J S Bach, Bath Festival Orchestra, Yehudi Menuhin - Brandenburg Concertos Nos. 5-6; Concerto For 2 Violins; Concerto For Violin No.2

Published Saturday 11th May 2019
J S Bach, Bath Festival Orchestra, Yehudi Menuhin - Brandenburg Concertos Nos. 5-6; Concerto For 2 Violins; Concerto For Violin No.2
J S Bach,  Bath Festival Orchestra, Yehudi Menuhin - Brandenburg Concertos Nos. 5-6; Concerto For 2 Violins; Concerto For Violin No.2

STYLE: Classical
RATING 9 9 9 9 9 9 9 9 9
OUR PRODUCT CODE: 174971-28155
LABEL: Warner Classics 0190295792770
FORMAT: CD Album

Reviewed by Steven Whitehead

There is quite a history to this release. Clearly an album with the Brandenburg Concertos Numbers Five and Six (BWV1050 and 1051 for those of you who take note) must have a counterpart with Numbers One to Four. Indeed, the original recording by Yehudi Menuhin and the Bath Festival Orchestra in 1959 has been issued in various formats - starting with vinyl - and re-issued in various combinations, including a double CD, over the years. So I deduce that there is somewhere out there another single CD in the 'Essential Classics' series that does indeed have the first four. Anyway, the Brandenburgs can stand alone and the two on this disc are well worth hearing. For those of us of a certain age, Yehudi Menuhin (eventually Baron Menuhin OM, KBE) was once the big name in popular classical violin circles - think Nigel Kennedy without the haircut. He was born in the USA in 1916 but spent most of his career based in Britain, dying in 1999. He was from a Hasidic Jewish background, a form of Judaism that embraced spontaneous singing and dancing within worship - think Fiddler On The Roof - and this sense of joy is entirely appropriate for the music of Johann Sebastian Bach (1685-1750). The additional tracks on this CD are far more than mere filler being the "Concerto For Two Violins In D Minor" (BWV1043) with Menuhin being joined by Christian Ferras and "Concerto For Violin In E" (BWV1042). Both are significant in their own rights and deserve a full context and review. They mesh well with the Brandenburgs partly because all feature Menuhin but mainly because Bach's personality can clearly be heard throughout. In the notes that I jotted down while listening the following words stand out: positive, progressive, tuneful, dynamic, vivacious. This is indeed music to bring a smile to our face and truly deserves the label "Essential Classics".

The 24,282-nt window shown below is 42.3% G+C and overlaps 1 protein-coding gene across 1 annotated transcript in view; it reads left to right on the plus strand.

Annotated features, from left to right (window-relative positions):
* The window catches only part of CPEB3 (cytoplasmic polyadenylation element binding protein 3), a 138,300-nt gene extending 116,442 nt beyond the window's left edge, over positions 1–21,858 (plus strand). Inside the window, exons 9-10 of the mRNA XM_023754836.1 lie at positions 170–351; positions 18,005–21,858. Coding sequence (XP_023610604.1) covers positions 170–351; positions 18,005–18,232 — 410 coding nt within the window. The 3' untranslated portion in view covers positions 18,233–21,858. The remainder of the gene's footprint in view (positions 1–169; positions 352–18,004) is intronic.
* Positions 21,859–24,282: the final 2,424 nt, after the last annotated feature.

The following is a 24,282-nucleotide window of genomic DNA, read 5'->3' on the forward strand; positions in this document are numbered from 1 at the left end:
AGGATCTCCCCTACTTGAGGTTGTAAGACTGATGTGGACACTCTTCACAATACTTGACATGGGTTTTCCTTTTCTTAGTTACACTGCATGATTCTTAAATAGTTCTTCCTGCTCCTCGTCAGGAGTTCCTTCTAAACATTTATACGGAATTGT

The opinions expressed in this article are not necessarily those held by Cross Rhythms. Any expressed views were accurate at the time of publishing but may or may not reflect the views of the individuals concerned at a later date.

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